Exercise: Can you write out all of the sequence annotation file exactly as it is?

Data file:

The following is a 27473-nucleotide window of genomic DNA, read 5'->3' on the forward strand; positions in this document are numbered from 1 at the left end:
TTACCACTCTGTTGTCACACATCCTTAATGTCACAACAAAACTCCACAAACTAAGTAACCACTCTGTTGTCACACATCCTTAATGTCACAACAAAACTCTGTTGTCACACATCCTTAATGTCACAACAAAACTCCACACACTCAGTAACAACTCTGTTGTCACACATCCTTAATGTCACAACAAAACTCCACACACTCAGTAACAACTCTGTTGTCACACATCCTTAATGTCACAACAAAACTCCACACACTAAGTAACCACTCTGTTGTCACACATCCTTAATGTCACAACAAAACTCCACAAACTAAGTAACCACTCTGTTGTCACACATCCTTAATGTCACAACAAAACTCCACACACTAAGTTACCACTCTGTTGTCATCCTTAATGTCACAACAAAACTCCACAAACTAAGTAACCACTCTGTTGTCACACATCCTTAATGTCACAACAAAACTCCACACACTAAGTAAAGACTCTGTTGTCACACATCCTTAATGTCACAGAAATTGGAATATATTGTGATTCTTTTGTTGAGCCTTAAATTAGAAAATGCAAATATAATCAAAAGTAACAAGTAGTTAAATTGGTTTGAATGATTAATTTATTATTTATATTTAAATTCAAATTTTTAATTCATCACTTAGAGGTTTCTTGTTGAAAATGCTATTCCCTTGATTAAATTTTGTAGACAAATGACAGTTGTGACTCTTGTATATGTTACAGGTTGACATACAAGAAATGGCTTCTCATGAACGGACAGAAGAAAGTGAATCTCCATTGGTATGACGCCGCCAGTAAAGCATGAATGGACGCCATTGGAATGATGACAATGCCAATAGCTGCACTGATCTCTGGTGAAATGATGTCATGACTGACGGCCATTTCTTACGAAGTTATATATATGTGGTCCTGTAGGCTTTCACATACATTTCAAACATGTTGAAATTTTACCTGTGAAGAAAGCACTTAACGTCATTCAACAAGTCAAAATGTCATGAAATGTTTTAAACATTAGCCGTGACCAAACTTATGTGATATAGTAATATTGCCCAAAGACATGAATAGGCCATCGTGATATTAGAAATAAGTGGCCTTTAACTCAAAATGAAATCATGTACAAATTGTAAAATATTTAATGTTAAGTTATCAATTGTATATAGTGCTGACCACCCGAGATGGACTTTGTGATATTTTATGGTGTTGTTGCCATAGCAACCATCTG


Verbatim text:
The following is a 27473-nucleotide window of genomic DNA, read 5'->3' on the forward strand; positions in this document are numbered from 1 at the left end:
TTACCACTCTGTTGTCACACATCCTTAATGTCACAACAAAACTCCACAAACTAAGTAACCACTCTGTTGTCACACATCCTTAATGTCACAACAAAACTCTGTTGTCACACATCCTTAATGTCACAACAAAACTCCACACACTCAGTAACAACTCTGTTGTCACACATCCTTAATGTCACAACAAAACTCCACACACTCAGTAACAACTCTGTTGTCACACATCCTTAATGTCACAACAAAACTCCACACACTAAGTAACCACTCTGTTGTCACACATCCTTAATGTCACAACAAAACTCCACAAACTAAGTAACCACTCTGTTGTCACACATCCTTAATGTCACAACAAAACTCCACACACTAAGTTACCACTCTGTTGTCATCCTTAATGTCACAACAAAACTCCACAAACTAAGTAACCACTCTGTTGTCACACATCCTTAATGTCACAACAAAACTCCACACACTAAGTAAAGACTCTGTTGTCACACATCCTTAATGTCACAGAAATTGGAATATATTGTGATTCTTTTGTTGAGCCTTAAATTAGAAAATGCAAATATAATCAAAAGTAACAAGTAGTTAAATTGGTTTGAATGATTAATTTATTATTTATATTTAAATTCAAATTTTTAATTCATCACTTAGAGGTTTCTTGTTGAAAATGCTATTCCCTTGATTAAATTTTGTAGACAAATGACAGTTGTGACTCTTGTATATGTTACAGGTTGACATACAAGAAATGGCTTCTCATGAACGGACAGAAGAAAGTGAATCTCCATTGGTATGACGCCGCCAGTAAAGCATGAATGGACGCCATTGGAATGATGACAATGCCAATAGCTGCACTGATCTCTGGTGAAATGATGTCATGACTGACGGCCATTTCTTACGAAGTTATATATATGTGGTCCTGTAGGCTTTCACATACATTTCAAACATGTTGAAATTTTACCTGTGAAGAAAGCACTTAACGTCATTCAACAAGTCAAAATGTCATGAAATGTTTTAAACATTAGCCGTGACCAAACTTATGTGATATAGTAATATTGCCCAAAGACATGAATAGGCCATCGTGATATTAGAAATAAGTGGCCTTTAACTCAAAATGAAATCATGTACAAATTGTAAAATATTTAATGTTAAGTTATCAATTGTATATAGTGCTGACCACCCGAGATGGACTTTGTGATATTTTATGGTGTTGTTGCCATAGCAACCATCTG